Miss. Gov. Tate Reeves shares why he supports 'individual liberty' for vaccines but not abortion

Mississippi Gov. Tate Reeves speaks during a press conference on August 30, 2021. | Screenshot: Facebook/Tate Reeves

Mississippi Gov. Tate Reeves shared Sunday why he believes the principle of "individual liberty" and bodily autonomy should apply to COVID-19 vaccine mandates but not to abortion restrictions.

In an interview with Chuck Todd on the MSNBC program “Meet the Press," the Republican governor was asked how he reconciles his opposition to vaccine mandates with his support for a controversial Mississippi law restricting abortion after 15 weeks of gestation.

Todd played a brief video of Reeves from an earlier interview in which he stated that Mississippians should be allowed “freedom and individual liberty” to decide whether to get vaccinated against COVID-19.

“Freedom and individual liberty. Why should the state of Mississippi tell a woman what they should do with their body? Why shouldn’t they have that individual freedom on their body, particularly in the first 20 weeks?” Todd inquired.

Reeves responded that those comparing vaccine mandates and abortion laws like Mississippi’s “absolutely ignore the fact that in getting an abortion, there is an actual killing of an innocent, unborn child that is in that womb.”

“Here’s what we know about babies that are 15 weeks. We know that they have a heartbeat. We know that those babies at 15 weeks actually can open and close their hands. We know that they have developing lungs. And we know that those babies at 15 weeks can feel pain,” he said. 

“The difference between vaccine mandates and abortions is vaccines allow you to protect yourself. Abortions actually go in and kill other American babies.”

Todd pushed back on Reeves’ assessment that vaccines are about protecting oneself, arguing that vaccines involve protecting the community, not just the individual.

“A vaccine is about protecting a larger community. A vaccine is about preventing spread. You could argue a vaccine mandate is a pro-life position,” Todd countered.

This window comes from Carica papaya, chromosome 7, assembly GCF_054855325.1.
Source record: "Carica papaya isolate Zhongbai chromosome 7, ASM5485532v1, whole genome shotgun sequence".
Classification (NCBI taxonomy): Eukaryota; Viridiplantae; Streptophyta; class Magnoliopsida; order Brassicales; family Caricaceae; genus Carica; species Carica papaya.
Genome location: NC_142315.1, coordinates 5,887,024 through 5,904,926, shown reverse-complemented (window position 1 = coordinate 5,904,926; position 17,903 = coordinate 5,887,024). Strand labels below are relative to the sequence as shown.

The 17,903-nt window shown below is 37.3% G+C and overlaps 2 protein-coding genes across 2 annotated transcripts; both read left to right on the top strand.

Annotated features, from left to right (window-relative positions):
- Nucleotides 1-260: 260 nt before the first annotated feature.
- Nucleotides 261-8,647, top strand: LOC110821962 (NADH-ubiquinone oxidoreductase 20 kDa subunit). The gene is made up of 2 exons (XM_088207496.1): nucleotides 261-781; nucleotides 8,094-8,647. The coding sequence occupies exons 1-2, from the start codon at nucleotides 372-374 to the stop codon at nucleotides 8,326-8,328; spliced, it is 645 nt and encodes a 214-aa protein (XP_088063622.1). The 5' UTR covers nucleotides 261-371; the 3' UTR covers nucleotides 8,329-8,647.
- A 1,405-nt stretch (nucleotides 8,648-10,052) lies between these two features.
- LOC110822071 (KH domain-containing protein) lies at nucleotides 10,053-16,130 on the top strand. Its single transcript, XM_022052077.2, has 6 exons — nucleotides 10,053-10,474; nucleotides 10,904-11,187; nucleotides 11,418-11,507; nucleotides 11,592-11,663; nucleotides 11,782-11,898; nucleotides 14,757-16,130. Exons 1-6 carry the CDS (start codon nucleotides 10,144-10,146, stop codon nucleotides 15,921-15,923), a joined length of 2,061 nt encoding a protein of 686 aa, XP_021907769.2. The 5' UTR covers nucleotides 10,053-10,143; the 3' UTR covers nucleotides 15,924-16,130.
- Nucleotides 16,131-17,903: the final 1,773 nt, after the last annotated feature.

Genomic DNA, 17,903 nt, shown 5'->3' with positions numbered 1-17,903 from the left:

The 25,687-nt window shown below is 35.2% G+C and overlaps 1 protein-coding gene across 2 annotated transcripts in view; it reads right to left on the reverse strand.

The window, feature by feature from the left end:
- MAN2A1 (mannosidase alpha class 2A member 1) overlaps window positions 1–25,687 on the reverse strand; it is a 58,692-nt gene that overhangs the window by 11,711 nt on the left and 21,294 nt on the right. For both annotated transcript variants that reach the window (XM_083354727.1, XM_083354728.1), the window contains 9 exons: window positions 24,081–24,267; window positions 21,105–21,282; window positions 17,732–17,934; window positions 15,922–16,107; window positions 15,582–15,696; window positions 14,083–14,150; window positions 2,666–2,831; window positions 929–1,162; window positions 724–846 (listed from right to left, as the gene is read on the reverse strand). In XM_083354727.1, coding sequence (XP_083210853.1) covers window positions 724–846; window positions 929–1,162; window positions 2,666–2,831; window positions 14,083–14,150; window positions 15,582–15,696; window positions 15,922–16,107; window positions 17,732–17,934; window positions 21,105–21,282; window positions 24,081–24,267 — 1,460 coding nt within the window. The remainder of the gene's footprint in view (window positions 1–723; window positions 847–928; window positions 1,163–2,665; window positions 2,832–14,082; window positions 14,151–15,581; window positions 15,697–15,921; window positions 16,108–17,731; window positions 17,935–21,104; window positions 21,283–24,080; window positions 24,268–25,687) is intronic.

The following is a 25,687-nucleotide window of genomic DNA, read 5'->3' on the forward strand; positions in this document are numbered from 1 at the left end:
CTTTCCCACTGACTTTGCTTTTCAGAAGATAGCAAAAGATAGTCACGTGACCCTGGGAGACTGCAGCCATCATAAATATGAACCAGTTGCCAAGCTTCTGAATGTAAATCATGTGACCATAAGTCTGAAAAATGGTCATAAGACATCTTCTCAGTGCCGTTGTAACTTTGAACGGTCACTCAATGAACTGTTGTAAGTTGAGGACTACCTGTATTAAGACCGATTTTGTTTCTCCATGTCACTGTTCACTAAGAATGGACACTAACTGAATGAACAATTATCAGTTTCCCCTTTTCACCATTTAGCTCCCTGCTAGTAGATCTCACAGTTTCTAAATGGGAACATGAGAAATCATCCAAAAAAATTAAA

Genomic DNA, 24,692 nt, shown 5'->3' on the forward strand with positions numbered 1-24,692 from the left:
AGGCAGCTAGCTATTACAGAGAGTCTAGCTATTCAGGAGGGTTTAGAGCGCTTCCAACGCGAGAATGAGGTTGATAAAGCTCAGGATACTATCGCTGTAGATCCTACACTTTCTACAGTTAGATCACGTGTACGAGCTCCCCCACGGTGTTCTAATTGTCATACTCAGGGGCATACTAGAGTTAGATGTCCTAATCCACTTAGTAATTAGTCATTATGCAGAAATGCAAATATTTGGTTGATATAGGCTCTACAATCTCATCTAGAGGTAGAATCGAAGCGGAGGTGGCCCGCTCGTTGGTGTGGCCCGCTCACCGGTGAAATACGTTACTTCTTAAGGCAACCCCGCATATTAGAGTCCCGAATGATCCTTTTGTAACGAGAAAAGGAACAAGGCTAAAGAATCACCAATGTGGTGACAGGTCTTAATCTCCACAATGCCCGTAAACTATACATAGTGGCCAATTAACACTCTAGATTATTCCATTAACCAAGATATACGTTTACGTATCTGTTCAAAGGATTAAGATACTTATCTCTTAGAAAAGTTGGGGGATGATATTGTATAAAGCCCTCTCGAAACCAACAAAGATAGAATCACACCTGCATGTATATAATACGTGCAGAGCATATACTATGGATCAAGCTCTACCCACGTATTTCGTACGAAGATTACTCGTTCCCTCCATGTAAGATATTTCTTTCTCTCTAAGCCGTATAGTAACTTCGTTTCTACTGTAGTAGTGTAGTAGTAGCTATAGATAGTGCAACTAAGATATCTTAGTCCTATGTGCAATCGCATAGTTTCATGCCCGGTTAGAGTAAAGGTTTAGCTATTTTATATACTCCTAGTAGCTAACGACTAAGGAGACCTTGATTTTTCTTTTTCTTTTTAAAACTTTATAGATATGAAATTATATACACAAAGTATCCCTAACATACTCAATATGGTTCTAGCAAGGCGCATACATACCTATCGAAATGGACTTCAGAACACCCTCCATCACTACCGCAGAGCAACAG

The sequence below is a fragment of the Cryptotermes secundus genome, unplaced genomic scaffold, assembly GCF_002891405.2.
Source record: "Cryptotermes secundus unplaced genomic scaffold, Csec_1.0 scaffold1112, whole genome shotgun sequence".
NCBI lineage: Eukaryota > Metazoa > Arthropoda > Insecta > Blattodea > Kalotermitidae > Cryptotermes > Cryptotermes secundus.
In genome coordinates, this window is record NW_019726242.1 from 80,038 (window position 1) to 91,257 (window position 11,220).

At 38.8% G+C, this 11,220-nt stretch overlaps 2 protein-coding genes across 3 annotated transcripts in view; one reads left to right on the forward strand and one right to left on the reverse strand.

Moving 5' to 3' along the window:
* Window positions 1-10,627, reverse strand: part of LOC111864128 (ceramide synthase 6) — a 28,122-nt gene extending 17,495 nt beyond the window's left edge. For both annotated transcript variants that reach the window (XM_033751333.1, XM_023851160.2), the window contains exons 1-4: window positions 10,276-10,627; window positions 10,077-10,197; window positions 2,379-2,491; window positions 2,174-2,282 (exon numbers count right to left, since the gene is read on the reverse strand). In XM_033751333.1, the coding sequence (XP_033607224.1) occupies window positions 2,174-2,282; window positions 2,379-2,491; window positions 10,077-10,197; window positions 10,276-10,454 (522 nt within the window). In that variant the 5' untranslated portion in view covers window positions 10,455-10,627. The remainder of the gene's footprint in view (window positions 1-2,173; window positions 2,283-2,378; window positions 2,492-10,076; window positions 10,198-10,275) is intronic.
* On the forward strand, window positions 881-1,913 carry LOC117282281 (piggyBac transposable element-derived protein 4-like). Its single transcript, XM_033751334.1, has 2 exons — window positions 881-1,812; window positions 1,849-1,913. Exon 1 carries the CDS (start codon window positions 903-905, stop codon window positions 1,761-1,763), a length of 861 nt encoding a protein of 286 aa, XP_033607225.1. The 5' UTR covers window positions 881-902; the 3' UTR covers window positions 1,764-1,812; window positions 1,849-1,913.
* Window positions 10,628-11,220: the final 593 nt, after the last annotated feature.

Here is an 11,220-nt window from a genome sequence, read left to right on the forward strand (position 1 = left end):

The governor responded by referencing Dr. Anthony Fauci, the director of the National Institute of Allergy and Infectious Diseases, who has acknowledged that even vaccinated individuals can spread the coronavirus to others but that the vaccine benefits the individual by improving their immunity.

“During this very horrible and challenging time since I was sworn into office in January of 2020, Chuck, we’ve had 800,000 American lives lost because of COVID. And my heart aches for every single one of those individuals that have died because of COVID,” added Reeves.

“But since [Roe v. Wade] was enacted, 62 million American babies have been aborted, and therefore have been killed. And that’s why I think it’s very important that people like myself and others across this country stand up for those unborn children because they don’t have the ability to stand up for themselves.”

Reeves’ MSNBC interview comes days before the constitutionality of Mississippi’s 15-week abortion ban will be argued before the U.S. Supreme Court.

The high court is slated to hear oral arguments in the case of Dobbs v. Jackson Women’s Health Organization on Dec. 1, which will center on whether a state can prohibit abortion procedures performed before fetal viability, such as the 15-week ban.

The state law contradicts the controversial legal precedent of the 1973 Supreme Court decision Roe v. Wade, which struck down laws that barred abortion before fetal viability had been attained.  

On Sunday night, Reeves joined national Christian conservative speakers for a prayer event held at New Horizon Church in Jackson, Mississippi, ahead of Wednesday’s oral arguments. 

“Wednesday morning, hopefully, will be the beginning of a new day in our struggle to protect the most vulnerable,” Reeves said. “There are just not really enough words how historic this case is not only for Mississippi, but for our nation and for the 62 million babies who have been aborted since Roe v. Wade was wrongfully enacted.”

“Now, I think too many politicians are afraid to say it, but I’ll say it: Abortion is barbaric,” he continued to cheers and applause. “Abortion is evil. It’s probably the greatest evil of our day. Every single day in America, thousands of children lose their God-given inalienable right to life, liberty and the pursuit of happiness.”

Reeves said he doesn't think that it's “unreasonable to believe that laws should be in place to preserve and to protect the sanctity of human life.”

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